Dmitry Gindin: Expert and consultant in fine stringed instruments


Enrico Rocca and Eugenio Praga

It would have been logical for Enrico to follow his father into violin making from a young age, but Giuseppe's ill fortune continued to plague his son for some time after his death; Enrico held off establishing himself as a violin maker in Genoa for at least the next 15 years. Bianchi returned to Genoa around 1868 and was training Eugenio Praga (1847-1901). Meanwhile, other lesser-known makers, such as Ludovico Rastelli and Erminio Montefiori (1841-1904), also worked in the town. In such a competitive atmosphere, Enrico was clearly unable to capitalise on Giuseppe's reputation. With great talent but no funds, and still in his teens, he could not maintain a workshop. Hence, by 1865 we find him engaged in other vocations, living away from his stepmother and working as a day labourer, carpenter and boatman in Genoa's dockyards.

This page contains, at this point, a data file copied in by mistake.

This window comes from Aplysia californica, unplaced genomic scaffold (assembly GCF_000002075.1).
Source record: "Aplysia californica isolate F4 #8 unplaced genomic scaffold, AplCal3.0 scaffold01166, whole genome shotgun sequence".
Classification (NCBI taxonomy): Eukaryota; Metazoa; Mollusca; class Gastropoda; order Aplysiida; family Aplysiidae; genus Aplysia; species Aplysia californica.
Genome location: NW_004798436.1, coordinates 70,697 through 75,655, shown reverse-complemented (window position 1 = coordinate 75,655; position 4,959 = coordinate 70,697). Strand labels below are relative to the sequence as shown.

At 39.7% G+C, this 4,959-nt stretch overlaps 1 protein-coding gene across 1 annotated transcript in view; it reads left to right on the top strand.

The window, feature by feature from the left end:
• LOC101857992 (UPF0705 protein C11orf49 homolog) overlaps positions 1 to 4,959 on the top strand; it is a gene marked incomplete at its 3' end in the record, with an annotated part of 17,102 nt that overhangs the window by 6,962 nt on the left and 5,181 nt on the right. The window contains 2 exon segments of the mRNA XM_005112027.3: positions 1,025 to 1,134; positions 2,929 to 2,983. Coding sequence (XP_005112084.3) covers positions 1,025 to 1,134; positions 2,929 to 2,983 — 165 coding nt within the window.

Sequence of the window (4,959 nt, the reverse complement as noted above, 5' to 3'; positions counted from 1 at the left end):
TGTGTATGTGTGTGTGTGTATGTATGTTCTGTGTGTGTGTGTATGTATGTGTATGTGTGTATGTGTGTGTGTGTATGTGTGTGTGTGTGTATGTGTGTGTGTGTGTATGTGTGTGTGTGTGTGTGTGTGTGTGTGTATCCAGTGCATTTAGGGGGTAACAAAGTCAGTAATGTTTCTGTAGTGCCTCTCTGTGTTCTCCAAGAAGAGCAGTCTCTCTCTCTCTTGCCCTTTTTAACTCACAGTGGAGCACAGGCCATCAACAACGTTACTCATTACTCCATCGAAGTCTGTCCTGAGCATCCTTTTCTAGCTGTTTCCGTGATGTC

Though born in Turin, Enrico saw himself as Genoese, having lived there from his mid-teens. He married in the early 1870s and his two children were born in 1873 and 1874. He continued supporting his family as a carpenter until the late 1870s, when his fortunes gradually began to change. Around 1877 Bianchi left Genoa once again, moving to Nice, where he died a few years later. His pupil, Praga, himself a son of a wealthy engineer, then took over Bianchi's position as the town's premier restorer and violin maker. Following the death of Rastelli in 1878, Enrico must have seen an opportunity to restart his violin-making career, and in 1880 he opened his first premises.